The squads can have different specializations, depending on the team leader. You might assign a healing character to stand towards the back of the melee, casting spells and protected by allies with long-range attacks, while a tough soldier-type would have hard-hitting squaddies to help him smash through the middle of the enemy's defences.
Making progress through a level generally involves hacking your way to the next monster generator, where you can summon new allies to replace any that didn't survive the journey. Some of the best levels pit your team against an evenly matched group of opponents, with generators of their own which you must commandeer to force the enemy back towards the crystal that marks the ultimate victory point. And they'll be attempting to do the same to you.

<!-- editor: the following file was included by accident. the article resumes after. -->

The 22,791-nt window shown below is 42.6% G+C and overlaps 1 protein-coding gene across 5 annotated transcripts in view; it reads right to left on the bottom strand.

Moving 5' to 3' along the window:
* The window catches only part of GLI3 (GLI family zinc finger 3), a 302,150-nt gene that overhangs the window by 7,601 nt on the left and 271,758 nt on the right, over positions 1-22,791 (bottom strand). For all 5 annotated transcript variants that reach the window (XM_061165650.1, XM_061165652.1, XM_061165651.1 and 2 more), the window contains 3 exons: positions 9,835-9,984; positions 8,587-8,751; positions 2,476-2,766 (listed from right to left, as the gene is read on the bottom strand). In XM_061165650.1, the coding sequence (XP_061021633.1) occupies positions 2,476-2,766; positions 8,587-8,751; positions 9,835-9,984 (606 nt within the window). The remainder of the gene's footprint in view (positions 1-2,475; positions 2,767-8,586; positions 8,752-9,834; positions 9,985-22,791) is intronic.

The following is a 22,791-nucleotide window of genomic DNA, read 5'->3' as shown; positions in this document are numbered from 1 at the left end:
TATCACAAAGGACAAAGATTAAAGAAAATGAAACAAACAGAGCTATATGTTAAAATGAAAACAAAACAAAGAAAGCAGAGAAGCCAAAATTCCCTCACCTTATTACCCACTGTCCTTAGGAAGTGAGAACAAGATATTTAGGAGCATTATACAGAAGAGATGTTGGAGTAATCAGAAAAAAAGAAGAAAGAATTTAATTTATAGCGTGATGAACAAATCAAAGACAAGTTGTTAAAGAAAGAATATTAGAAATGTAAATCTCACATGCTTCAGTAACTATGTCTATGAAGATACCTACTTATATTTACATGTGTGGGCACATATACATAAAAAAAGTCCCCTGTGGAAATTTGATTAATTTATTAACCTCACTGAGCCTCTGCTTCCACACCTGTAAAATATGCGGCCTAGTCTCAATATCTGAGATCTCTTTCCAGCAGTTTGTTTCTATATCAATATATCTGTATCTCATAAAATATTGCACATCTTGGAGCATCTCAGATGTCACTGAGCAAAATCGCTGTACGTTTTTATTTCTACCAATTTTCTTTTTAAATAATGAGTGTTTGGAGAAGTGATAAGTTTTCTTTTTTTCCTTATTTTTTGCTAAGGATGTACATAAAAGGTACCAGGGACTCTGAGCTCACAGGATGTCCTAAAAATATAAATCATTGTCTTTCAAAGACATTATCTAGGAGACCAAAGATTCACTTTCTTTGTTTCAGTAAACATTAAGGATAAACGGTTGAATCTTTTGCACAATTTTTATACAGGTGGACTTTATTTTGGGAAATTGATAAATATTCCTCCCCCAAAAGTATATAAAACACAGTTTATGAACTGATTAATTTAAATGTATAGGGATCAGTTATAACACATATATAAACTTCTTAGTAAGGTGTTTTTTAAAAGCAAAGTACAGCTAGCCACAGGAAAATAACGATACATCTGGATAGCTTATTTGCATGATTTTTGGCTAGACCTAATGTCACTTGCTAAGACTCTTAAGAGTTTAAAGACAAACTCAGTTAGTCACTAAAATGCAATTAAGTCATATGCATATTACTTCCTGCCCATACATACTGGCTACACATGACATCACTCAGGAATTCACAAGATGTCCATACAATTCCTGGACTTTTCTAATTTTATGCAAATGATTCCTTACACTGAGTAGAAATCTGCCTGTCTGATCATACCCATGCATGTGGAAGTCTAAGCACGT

With a close-up view of the battlefield and limited stylus controls, the game isn't really designed for intricate strategies. In fact it has some strange quirks that are probably designed to discourage players from treating it as a traditional RTS - for example, groups of units are instantly deselected after you give them an order, and are hard to find again once they wade into battle.